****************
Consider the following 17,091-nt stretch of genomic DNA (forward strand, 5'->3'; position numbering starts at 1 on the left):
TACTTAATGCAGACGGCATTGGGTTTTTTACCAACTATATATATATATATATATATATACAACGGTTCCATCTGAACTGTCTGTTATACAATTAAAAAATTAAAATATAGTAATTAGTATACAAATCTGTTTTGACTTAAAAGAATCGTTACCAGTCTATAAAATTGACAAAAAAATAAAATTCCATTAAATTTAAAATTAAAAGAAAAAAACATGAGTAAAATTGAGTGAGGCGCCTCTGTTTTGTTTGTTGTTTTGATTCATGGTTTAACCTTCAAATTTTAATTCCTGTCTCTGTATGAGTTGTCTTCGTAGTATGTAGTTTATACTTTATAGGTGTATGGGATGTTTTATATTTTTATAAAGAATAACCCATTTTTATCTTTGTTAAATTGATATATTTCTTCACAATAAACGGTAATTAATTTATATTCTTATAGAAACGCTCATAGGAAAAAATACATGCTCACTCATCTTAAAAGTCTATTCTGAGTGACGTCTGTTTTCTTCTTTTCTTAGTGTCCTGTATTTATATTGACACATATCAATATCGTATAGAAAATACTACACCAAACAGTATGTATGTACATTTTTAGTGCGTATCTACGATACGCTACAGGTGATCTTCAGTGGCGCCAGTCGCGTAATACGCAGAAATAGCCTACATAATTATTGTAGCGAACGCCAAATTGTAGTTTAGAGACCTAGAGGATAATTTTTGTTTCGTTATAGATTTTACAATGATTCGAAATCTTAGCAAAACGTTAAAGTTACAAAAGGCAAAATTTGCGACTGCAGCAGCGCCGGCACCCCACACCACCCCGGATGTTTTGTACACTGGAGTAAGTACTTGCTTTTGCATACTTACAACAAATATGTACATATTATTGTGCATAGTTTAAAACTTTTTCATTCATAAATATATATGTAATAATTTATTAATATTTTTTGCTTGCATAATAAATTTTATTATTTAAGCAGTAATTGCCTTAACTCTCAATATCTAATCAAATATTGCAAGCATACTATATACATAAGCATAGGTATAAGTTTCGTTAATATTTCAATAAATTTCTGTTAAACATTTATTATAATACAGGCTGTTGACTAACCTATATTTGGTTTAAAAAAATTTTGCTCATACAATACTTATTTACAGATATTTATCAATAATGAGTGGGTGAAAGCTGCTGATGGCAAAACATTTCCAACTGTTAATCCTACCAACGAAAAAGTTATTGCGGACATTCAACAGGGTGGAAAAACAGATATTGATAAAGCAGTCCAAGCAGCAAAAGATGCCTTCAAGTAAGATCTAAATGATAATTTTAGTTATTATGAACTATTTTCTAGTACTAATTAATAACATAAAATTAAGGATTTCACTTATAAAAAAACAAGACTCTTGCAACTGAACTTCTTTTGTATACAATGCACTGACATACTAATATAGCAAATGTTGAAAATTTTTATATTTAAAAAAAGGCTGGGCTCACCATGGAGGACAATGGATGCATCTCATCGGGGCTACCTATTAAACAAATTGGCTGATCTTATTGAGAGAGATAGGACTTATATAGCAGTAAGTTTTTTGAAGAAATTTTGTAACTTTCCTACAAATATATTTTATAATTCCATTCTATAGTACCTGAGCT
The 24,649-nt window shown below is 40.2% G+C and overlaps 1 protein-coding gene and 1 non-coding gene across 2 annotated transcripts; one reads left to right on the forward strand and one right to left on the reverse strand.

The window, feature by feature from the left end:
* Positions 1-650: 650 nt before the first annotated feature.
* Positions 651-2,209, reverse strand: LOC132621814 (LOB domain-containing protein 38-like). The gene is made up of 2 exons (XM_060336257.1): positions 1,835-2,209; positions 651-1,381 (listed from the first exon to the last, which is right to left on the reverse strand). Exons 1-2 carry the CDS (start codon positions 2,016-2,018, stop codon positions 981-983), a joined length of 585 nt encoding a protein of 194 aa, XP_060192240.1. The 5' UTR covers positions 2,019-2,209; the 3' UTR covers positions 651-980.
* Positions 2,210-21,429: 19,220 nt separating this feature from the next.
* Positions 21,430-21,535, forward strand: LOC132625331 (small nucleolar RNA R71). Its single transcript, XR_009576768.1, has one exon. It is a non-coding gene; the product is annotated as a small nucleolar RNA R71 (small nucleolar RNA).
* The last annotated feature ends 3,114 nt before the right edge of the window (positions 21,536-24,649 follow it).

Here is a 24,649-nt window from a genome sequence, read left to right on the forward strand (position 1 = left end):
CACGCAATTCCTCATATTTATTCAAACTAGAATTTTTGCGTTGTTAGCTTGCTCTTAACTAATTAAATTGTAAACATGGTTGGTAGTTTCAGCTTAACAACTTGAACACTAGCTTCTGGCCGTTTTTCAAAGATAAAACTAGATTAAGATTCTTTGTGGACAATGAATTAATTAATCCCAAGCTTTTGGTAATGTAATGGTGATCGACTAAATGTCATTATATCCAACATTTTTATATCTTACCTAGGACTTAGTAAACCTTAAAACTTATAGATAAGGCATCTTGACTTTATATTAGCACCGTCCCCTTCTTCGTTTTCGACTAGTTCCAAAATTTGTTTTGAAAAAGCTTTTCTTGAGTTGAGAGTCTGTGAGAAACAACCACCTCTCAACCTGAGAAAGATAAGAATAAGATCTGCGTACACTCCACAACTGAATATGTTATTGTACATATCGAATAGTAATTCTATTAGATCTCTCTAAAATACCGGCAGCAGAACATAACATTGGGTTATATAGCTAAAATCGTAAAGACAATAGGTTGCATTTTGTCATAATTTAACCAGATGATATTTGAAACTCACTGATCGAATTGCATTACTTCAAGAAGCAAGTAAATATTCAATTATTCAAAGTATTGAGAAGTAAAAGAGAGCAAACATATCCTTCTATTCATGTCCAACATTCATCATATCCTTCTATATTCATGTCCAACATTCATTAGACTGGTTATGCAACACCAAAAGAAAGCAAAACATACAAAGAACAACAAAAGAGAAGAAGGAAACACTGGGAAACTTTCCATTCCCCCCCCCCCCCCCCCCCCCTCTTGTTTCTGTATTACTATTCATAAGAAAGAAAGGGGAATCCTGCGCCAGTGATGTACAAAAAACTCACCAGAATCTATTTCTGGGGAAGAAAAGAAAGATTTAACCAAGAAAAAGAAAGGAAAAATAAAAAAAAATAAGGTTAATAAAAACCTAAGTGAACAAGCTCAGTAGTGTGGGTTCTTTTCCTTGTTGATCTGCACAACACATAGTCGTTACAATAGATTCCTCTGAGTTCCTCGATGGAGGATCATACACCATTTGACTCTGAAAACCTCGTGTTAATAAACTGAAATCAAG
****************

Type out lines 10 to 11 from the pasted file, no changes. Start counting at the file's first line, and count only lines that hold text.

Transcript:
Here is a 24,649-nt window from a genome sequence, read left to right on the forward strand (position 1 = left end):
CACGCAATTCCTCATATTTATTCAAACTAGAATTTTTGCGTTGTTAGCTTGCTCTTAACTAATTAAATTGTAAACATGGTTGGTAGTTTCAGCTTAACAACTTGAACACTAGCTTCTGGCCGTTTTTCAAAGATAAAACTAGATTAAGATTCTTTGTGGACAATGAATTAATTAATCCCAAGCTTTTGGTAATGTAATGGTGATCGACTAAATGTCATTATATCCAACATTTTTATATCTTACCTAGGACTTAGTAAACCTTAAAACTTATAGATAAGGCATCTTGACTTTATATTAGCACCGTCCCCTTCTTCGTTTTCGACTAGTTCCAAAATTTGTTTTGAAAAAGCTTTTCTTGAGTTGAGAGTCTGTGAGAAACAACCACCTCTCAACCTGAGAAAGATAAGAATAAGATCTGCGTACACTCCACAACTGAATATGTTATTGTACATATCGAATAGTAATTCTATTAGATCTCTCTAAAATACCGGCAGCAGAACATAACATTGGGTTATATAGCTAAAATCGTAAAGACAATAGGTTGCATTTTGTCATAATTTAACCAGATGATATTTGAAACTCACTGATCGAATTGCATTACTTCAAGAAGCAAGTAAATATTCAATTATTCAAAGTATTGAGAAGTAAAAGAGAGCAAACATATCCTTCTATTCATGTCCAACATTCATCATATCCTTCTATATTCATGTCCAACATTCATTAGACTGGTTATGCAACACCAAAAGAAAGCAAAACATACAAAGAACAACAAAAGAGAAGAAGGAAACACTGGGAAACTTTCCATTCCCCCCCCCCCCCCCCCCCCCTCTTGTTTCTGTATTACTATTCATAAGAAAGAAAGGGGAATCCTGCGCCAGTGATGTACAAAAAACTCACCAGAATCTATTTCTGGGGAAGAAAAGAAAGATTTAACCAAGAAAAAGAAAGGAAAAATAAAAAAAAATAAGGTTAATAAAAACCTAAGTGAACAAGCTCAGTAGTGTGGGTTCTTTTCCTTGTTGATCTGCACAACACATAGTCGTTACAATAGATTCCTCTGAGTTCCTCGATGGAGGATCATACACCATTTGACTCTGAAAACCTCGTGTTAATAAACTGAAATCAAG